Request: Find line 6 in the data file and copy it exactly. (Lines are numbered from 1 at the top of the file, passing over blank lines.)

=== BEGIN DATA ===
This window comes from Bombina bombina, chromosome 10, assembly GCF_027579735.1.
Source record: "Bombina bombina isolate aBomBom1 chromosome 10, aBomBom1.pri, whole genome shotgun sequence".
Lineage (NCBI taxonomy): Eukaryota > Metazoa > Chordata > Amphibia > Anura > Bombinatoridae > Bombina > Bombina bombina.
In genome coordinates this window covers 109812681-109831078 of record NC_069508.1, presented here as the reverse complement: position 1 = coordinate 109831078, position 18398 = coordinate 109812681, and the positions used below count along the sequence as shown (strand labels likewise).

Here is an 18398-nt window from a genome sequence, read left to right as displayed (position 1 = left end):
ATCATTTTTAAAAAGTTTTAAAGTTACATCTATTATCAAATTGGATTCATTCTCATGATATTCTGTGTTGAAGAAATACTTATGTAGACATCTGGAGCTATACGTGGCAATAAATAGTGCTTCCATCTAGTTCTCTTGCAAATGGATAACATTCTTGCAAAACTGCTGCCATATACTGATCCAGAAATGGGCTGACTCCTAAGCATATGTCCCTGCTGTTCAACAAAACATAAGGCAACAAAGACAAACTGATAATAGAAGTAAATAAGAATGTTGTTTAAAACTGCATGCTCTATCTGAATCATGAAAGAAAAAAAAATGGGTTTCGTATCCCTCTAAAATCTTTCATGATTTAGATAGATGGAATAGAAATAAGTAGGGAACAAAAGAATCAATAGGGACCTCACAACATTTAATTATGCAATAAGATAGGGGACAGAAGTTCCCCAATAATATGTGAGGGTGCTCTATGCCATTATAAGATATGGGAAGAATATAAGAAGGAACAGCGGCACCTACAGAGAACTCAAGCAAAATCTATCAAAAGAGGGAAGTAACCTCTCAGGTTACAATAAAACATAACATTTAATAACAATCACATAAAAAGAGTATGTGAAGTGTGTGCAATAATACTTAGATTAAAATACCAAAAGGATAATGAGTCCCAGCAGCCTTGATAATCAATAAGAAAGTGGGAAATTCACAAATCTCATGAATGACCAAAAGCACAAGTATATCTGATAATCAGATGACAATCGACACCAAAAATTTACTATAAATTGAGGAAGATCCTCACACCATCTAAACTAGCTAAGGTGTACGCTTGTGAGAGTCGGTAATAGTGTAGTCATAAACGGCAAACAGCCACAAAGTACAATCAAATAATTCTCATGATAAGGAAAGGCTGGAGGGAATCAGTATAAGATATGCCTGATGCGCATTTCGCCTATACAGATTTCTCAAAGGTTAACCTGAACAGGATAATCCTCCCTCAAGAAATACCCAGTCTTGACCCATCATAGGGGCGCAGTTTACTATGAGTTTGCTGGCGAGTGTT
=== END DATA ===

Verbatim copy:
ATCATTTTTAAAAAGTTTTAAAGTTACATCTATTATCAAATTGGATTCATTCTCATGATATTCTGTGTTGAAGAAATACTTATGTAGACATCTGGAGCTATACGTGGCAATAAATAGTGCTTCCATCTAGTTCTCTTGCAAATGGATAACATTCTTGCAAAACTGCTGCCATATACTGATCCAGAAATGGGCTGACTCCTAAGCATATGTCCCTGCTGTTCAACAAAACATAAGGCAACAAAGACAAACTGATAATAGAAGTAAATAAGAATGTTGTTTAAAACTGCATGCTCTATCTGAATCATGAAAGAAAAAAAAATGGGTTTCGTATCCCTCTAAAATCTTTCATGATTTAGATAGATGGAATAGAAATAAGTAGGGAACAAAAGAATCAATAGGGACCTCACAACATTTAATTATGCAATAAGATAGGGGACAGAAGTTCCCCAATAATATGTGAGGGTGCTCTATGCCATTATAAGATATGGGAAGAATATAAGAAGGAACAGCGGCACCTACAGAGAACTCAAGCAAAATCTATCAAAAGAGGGAAGTAACCTCTCAGGTTACAATAAAACATAACATTTAATAACAATCACATAAAAAGAGTATGTGAAGTGTGTGCAATAATACTTAGATTAAAATACCAAAAGGATAATGAGTCCCAGCAGCCTTGATAATCAATAAGAAAGTGGGAAATTCACAAATCTCATGAATGACCAAAAGCACAAGTATATCTGATAATCAGATGACAATCGACACCAAAAATTTACTATAAATTGAGGAAGATCCTCACACCATCTAAACTAGCTAAGGTGTACGCTTGTGAGAGTCGGTAATAGTGTAGTCATAAACGGCAAACAGCCACAAAGTACAATCAAATAATTCTCATGATAAGGAAAGGCTGGAGGGAATCAGTATAAGATATGCCTGATGCGCATTTCGCCTATACAGATTTCTCAAAGGTTAACCTGAACAGGATAATCCTCCCTCAAGAAATACCCAGTCTTGACCCATCATAGGGGCGCAGTTTACTATGAGTTTGCTGGCGAGTGTT